Ocean Energy Europe (OEE), and RenewableUK have hailed the MeyGen tidal array project launch as a significant step forward in the development of tidal energy industry.
“The MeyGen farm is an important pathfinder for the sector and will further prove the viability of tidal energy as an investment opportunity. In the coming years, success at MeyGen and other pioneering projects will open up tidal energy markets around the world, just like we’ve seen happen with wind and solar energy,” said Rémi Gruet, CEO of Ocean Energy Europe, at the launch ceremony in Inverness.
“Europe currently is the global technology leader in tidal energy, and is well positioned to dominate this emerging market domestically and abroad. The EU and European governments must continue to support the sector by putting in place clear and stable support frameworks, facilitating investments and leveraging private finance,” added Gruet.
One of the world’s largest tidal turbines, 15 metres tall, with blades 16 metres in diameter, and weighing almost 200 tonnes, has been unveiled at Nigg Energy Park in Scotland where it was assembled on the site of a former oil and gas fabrication yard.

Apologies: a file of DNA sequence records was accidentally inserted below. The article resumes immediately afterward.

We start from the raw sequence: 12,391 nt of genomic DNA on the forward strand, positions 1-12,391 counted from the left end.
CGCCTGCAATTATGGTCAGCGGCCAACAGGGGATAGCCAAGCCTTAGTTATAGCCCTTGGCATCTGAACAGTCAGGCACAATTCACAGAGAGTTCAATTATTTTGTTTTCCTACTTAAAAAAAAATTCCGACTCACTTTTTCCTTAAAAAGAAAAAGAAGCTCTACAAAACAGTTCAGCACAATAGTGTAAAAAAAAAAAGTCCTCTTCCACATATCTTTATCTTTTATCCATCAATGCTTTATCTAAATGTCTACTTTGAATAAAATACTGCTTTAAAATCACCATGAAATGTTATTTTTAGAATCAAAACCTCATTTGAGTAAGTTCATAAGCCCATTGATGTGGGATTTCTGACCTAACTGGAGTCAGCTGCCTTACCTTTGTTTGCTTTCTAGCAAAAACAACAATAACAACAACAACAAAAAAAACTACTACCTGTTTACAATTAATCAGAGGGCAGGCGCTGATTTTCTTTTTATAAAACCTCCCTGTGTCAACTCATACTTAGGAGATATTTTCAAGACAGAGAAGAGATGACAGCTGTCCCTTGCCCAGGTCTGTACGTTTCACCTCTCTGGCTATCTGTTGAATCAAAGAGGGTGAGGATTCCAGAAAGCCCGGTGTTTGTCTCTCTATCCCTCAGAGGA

After the ceremony, it will begin its journey to the MeyGen project site in the Pentland Firth, off the north coast of Scotland between Caithness and Orkney.
RenewableUK’s Deputy Chief Executive, Maf Smith, said: “The MeyGen project is a major step forward in terms of scale, giving us a great boost in maintaining Britain’s pole position. The fact that the first turbine was assembled at what was an oil and gas fabrication yard illustrates the opportunities offered by renewables. New technology like this will be powering our nation for decades to come.
“The official launch of the largest tidal stream energy project in the world marks a significant moment in the commercial development of marine power. It clearly demonstrates the economic opportunities being created in the UK, which other countries are eyeing enviously – Britain is driving innovation, attracting investment and creating jobs.”
Once completed, the MeyGen project will consist of 269 turbines and generate enough energy to power 175,000 UK homes.